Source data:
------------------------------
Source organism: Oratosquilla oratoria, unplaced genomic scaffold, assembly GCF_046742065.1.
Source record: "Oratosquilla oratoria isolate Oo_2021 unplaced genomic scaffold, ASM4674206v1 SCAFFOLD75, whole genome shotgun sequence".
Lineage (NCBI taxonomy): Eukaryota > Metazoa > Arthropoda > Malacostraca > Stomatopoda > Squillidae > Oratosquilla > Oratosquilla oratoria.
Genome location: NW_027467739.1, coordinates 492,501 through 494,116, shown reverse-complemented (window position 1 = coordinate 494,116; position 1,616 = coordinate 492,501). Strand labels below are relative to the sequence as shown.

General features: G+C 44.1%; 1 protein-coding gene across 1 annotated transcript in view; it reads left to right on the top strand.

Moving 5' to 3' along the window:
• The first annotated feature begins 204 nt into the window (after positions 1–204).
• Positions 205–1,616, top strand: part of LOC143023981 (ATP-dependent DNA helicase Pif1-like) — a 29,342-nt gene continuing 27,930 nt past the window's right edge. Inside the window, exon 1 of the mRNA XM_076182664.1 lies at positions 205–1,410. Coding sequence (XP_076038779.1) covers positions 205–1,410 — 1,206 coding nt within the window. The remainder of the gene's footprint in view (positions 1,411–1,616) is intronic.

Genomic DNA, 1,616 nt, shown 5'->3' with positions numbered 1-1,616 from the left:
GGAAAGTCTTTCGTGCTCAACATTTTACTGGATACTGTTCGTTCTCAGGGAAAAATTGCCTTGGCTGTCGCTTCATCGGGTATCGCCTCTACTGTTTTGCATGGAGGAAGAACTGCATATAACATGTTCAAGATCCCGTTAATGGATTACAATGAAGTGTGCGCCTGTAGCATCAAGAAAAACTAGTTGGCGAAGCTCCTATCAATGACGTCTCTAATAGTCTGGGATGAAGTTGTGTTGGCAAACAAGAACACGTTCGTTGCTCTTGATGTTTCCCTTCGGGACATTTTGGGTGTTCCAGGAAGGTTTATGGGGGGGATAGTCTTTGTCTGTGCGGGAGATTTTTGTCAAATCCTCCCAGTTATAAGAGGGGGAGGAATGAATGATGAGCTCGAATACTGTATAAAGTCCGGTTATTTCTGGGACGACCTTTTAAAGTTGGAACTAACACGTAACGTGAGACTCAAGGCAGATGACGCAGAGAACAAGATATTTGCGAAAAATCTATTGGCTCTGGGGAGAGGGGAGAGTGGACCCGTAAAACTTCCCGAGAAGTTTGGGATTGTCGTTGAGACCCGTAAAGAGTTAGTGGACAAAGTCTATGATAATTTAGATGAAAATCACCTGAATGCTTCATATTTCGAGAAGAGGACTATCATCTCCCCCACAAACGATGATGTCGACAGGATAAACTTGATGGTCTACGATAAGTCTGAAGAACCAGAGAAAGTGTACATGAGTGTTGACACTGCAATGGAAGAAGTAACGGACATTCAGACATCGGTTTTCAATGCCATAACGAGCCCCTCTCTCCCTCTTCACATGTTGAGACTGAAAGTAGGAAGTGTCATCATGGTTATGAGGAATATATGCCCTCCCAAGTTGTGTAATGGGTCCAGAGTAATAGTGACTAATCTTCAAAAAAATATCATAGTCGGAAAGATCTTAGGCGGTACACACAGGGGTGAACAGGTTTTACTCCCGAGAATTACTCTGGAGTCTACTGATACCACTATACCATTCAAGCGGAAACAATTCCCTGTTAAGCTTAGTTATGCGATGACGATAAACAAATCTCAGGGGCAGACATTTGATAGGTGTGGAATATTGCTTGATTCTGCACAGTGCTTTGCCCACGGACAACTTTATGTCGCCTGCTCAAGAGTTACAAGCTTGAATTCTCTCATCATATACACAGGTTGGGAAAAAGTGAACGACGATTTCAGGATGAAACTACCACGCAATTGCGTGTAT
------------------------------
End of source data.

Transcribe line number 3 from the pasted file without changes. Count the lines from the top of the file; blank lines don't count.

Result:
Lineage (NCBI taxonomy): Eukaryota > Metazoa > Arthropoda > Malacostraca > Stomatopoda > Squillidae > Oratosquilla > Oratosquilla oratoria.